The first one is an SSL/TLS MITM vulnerability (CVE-2014-0224). "An attacker using a carefully crafted handshake can force the use of weak keying material in OpenSSL SSL/TLS clients and servers. This can be exploited by a Man-in-the-middle (MITM) attack where the attacker can decrypt and modify traffic from the attacked client and server," it has been explained.
"The attack can only be performed between a vulnerable client *and* server. OpenSSL clients are vulnerable in all versions of OpenSSL. Servers are only known to be vulnerable in OpenSSL 1.0.1 and 1.0.2-beta1. Users of OpenSSL servers earlier than 1.0.1 are advised to upgrade as a precaution."
"The good news is that these attacks need man-in-the-middle position against the victim and that non-OpenSSL clients (IE, Firefox, Chrome on Desktop and iOS, Safari etc) aren't affected. None the less, all OpenSSL users should be updating," commented Adam Langley, a researcher on Google's security team, and offered his own analysis of the flaw.
The flaw was unearthed by researcher Masashi Kikuchi, who explained more about the bug and how he discovered it in a blog post.
"This bug has existed since the very first release of OpenSSL," he noted, then added: "The biggest reason why the bug hasn’t been found for over 16 years is that code reviews were insufficient, especially from experts who had experiences with TLS/SSL implementation. If the reviewers had enough experiences, they should have been verified OpenSSL code in the same way they do their own code. They could have detected the problem."
SANS ISC CTO Johannes Ullrich noted that while the flaw is serious, "in order to exploit this issue, both client and server have to be vulnerable, and only openssl 1.0.1 is vulnerable on servers."
He also defines the DTLS invalid fragment vulnerability (CVE-2014-0195) patched in the same update as critical, as it may lead to arbitrary code execution on a vulnerable client or server. Luckily, only applications using OpenSSL as a DTLS client or server affected.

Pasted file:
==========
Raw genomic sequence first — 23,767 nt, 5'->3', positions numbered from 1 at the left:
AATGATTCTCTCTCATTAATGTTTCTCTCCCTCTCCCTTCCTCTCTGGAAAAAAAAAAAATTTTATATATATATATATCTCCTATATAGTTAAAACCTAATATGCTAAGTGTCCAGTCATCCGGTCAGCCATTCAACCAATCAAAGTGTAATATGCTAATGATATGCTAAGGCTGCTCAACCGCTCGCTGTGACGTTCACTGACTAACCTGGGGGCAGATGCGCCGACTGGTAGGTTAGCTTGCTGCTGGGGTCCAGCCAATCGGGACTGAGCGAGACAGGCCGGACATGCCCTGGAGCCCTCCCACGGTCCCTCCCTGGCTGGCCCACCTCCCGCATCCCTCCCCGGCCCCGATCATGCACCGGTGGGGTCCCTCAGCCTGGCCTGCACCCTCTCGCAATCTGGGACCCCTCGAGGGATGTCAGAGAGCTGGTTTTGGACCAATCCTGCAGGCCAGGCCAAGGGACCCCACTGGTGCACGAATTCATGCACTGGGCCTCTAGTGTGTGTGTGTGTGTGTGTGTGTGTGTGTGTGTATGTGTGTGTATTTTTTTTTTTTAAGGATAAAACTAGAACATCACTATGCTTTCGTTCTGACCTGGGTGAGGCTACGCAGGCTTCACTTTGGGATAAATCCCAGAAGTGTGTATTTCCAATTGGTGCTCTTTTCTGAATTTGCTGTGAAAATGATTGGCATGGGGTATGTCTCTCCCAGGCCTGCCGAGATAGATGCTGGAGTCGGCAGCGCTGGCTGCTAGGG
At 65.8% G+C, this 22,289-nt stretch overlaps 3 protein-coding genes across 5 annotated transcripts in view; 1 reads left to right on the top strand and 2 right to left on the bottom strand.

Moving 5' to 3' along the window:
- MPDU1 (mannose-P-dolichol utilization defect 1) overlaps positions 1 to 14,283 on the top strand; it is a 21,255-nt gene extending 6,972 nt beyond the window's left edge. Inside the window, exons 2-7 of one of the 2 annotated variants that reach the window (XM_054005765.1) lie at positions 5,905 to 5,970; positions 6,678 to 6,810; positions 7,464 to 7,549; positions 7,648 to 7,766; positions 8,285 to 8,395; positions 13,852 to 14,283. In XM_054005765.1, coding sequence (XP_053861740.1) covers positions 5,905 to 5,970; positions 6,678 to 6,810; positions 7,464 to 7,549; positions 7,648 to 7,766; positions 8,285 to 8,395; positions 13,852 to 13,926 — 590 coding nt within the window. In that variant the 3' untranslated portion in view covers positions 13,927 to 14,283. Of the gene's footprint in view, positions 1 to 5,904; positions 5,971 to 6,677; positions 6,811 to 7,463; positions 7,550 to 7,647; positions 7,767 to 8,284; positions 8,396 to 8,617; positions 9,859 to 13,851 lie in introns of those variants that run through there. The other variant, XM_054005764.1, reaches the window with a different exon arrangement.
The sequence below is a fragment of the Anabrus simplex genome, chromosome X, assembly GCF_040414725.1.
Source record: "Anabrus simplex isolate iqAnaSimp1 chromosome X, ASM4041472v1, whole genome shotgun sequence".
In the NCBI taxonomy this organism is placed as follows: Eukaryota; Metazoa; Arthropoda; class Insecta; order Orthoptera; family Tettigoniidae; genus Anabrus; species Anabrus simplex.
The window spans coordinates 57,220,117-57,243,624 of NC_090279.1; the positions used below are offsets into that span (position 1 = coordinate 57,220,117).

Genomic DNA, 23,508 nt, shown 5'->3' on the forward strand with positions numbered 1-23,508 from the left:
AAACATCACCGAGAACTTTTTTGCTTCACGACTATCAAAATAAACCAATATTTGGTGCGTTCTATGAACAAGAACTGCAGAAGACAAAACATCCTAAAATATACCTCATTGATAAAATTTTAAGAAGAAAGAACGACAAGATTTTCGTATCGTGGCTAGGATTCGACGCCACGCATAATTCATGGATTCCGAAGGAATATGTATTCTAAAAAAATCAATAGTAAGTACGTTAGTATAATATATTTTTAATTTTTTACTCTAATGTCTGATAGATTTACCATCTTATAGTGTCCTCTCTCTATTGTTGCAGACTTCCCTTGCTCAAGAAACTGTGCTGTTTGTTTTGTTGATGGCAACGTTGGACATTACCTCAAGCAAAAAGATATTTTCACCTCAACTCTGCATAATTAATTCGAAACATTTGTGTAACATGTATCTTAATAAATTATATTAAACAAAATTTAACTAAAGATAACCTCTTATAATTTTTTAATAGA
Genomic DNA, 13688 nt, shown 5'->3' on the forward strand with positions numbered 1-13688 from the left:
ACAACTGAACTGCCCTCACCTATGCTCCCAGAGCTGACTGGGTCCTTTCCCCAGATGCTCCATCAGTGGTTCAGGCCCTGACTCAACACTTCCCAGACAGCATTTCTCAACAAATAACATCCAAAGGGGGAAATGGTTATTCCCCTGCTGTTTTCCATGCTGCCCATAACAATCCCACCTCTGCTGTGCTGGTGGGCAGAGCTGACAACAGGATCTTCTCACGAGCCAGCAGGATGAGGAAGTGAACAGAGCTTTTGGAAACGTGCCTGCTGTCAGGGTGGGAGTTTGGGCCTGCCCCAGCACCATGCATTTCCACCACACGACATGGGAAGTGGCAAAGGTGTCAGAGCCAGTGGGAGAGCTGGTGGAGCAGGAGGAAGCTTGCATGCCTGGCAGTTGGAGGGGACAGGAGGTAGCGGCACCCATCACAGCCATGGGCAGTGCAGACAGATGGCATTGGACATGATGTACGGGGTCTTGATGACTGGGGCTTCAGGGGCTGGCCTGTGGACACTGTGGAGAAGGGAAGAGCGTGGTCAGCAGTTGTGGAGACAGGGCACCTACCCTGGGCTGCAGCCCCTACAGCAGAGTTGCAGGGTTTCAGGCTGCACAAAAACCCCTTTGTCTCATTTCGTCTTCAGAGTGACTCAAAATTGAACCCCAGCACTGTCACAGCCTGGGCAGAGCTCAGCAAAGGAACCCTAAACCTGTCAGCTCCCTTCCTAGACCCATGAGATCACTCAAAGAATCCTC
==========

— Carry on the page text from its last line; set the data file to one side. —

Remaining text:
"The newly disclosed OpenSSL vulnerability (CVE-2014-0224) allows an active network attacker to inject ChangeCipherSpec (CCS) messages into the handshake to force use of weak encryption keys. This is a serious and easily exploitable vulnerability, but it's limited by the fact that both sides must run a vulnerable version of OpenSSL. On the client side, OpenSSL is vulnerable in all versions. On the client side, OpenSSL versions in the 1.0.1 branch are vulnerable.
"Given that browsers generally do not rely on OpenSSL, most users will be safe. However, the Android browser as well as Chrome for Android, do use OpenSSL, and might be affected. Further, OpenSSL is very often used in command line utilities and for programmatic access. According to SSL Pulse, about 24% of the servers from our data set use a version from the OpenSSL 1.0.1 branch," Ivan Ristic, Director of Engineering at Qualys, commented the dangers of the CVE-2014-0224 vulnerability.
"On the surface, the fact that the vulnerability requires man in the middle positioning for exploitation is limiting, but as better tools are developed, automation might enable easy mass-exploitation on wi-fi networks and similar environments. For example, password and session identifier harvesting from popular web sites could be easily automated."